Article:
What Is Washington Doing to Fix the Labor Market?

“The Financial World According to Inya” Column,
by Inya Ivkovic, MA

The Jobs situation in the U.S. has become dire indeed. Thankfully, President Obama has an appealing and feasible solution to the problem, which involves recycling loans made to major U.S. banks at the worst of the recession and splitting the money between paying back the Treasury and the labor market. Apparently, the banking sector is recovering nicely, while unemployment remains at historic highs, promising to stay at that level well into next year and beyond. It only makes sense to put the money intended for the benefit of the financial system to work for the benefit of the entire society.

More specifically, President Obama wants to see cash incentives put into place, such as an incentive for doing energy-saving renovations on homes, giving more significant tax breaks to small business to hire more employees, and wants to give more money to cash-starved states. In his speech at the White House on Tuesday, among other things, President Obama said, “…some of that money can be devoted to deficit reduction. The question is, are there selective approaches that are consistent with the original goals of TARP, for example, making sure that small businesses are still getting lending that would be appropriate in accelerating job growth?”

Many have doubted the economics of the U.S. Troubled Asset Relief Program (TARP). The Program has been entangled in controversy since day one, and many believed — myself included — that it was a terrible losing proposition for the government’s $700 billion of taxpayers’ money. It turned out that TARP remained a losing proposition, although not as bad as initially thought.

According to the government’s recent calculations, it will retrieve all but $141 billion out of the $700 billion it initially lent out. Previously, the government said it would be satisfied if half the money was repaid, having in mind the health, or lack thereof, of institutions such as AIG, Bear Stearns, General Motors, Chrysler, etc. However, speedy TARP paybacks by financial institutions have already been returned about $70.0 billion to government coffers, while, by the end of 2010, the government expects to collect about $175 billion. Note that, so far, about $450 billion of TARP money has been expended, while the remaining $250 billion is unused.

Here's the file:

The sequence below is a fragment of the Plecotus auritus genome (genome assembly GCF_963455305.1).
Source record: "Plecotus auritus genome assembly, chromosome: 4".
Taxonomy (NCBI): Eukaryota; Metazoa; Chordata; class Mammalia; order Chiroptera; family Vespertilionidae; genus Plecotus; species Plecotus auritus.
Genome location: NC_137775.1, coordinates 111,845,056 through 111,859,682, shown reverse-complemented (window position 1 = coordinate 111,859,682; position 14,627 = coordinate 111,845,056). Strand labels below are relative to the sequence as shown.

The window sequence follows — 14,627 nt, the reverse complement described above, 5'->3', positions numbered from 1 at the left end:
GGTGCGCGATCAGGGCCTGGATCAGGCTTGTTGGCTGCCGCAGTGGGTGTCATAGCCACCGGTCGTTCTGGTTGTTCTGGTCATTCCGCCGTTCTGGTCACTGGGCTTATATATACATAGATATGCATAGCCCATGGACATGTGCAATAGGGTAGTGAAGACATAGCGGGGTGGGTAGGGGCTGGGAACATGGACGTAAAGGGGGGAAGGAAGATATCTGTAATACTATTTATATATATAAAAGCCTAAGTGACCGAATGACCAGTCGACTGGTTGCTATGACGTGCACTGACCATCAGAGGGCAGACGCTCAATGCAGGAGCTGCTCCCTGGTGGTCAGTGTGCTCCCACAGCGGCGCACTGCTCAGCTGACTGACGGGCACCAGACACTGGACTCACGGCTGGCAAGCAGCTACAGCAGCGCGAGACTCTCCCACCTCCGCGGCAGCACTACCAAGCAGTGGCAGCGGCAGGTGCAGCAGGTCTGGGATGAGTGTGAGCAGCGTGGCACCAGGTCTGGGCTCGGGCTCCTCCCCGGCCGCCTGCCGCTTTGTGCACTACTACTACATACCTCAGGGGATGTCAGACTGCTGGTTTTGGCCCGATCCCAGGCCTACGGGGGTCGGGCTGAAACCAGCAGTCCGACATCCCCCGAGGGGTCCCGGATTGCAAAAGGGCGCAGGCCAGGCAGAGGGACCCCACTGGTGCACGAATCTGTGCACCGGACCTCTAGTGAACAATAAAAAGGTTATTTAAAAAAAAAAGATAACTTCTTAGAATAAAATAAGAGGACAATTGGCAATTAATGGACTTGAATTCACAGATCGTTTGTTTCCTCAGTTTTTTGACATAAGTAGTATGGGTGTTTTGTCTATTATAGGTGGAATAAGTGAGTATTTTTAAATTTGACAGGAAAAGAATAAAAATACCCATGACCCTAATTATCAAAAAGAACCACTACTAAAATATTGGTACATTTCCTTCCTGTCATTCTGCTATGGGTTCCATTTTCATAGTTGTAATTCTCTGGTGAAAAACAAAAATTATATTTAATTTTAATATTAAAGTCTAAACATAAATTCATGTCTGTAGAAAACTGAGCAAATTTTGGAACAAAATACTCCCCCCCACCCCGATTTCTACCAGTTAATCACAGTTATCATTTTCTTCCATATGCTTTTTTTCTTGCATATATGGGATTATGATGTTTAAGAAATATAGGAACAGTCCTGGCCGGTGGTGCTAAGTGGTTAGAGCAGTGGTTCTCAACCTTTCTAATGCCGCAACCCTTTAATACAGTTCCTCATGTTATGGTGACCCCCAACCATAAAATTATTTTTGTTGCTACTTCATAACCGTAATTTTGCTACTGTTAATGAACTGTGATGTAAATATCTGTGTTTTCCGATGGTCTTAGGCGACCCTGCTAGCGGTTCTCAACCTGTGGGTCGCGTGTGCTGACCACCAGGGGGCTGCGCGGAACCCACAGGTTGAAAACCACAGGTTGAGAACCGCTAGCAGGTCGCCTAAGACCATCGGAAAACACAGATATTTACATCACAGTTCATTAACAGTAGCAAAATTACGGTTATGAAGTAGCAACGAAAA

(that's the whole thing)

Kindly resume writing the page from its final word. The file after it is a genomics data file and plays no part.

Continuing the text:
Why the government is worried about jobs is reasonable. Since the U.S. and global economy hit the proverbial six-foot brick wall two years ago, about 7.2 million Americans have lost their jobs. Many have given up looking for jobs similar to what they had and have gone back to school or are working menial, often low-paying part-time jobs, and sometimes two or three at the same time just to make ends meet.

President Obama’s goals are both noble and politically wise. However, by not speaking about the elephant in the room, the U.S. deficit crisis, the risk is that his noble efforts will be severely undermined, if not completely erased. In comparison to U.S. deficits, including Social Security, Medicare and Medicaid, TARP itself is nothing more than a sideshow and TARP unused money nothing more than pocket change.

According to the Center on Budget and Policy Priorities (CBPP), the federal deficit is out of control, and will be unsustainable if left on current track. If the trend is not reversed, by 2050, total government debt will hit 300% of the GDP. To put things into perspective, currently, the government debt takes a 62% portion of the GDP.

So, yes, President Obama is right to worry about American jobs, because the labor market represents one of the strongest engines driving this economy. However, any headway made on the jobs front will be completely eclipsed by the country’s debt situation unless something is done about it now or as soon as possible.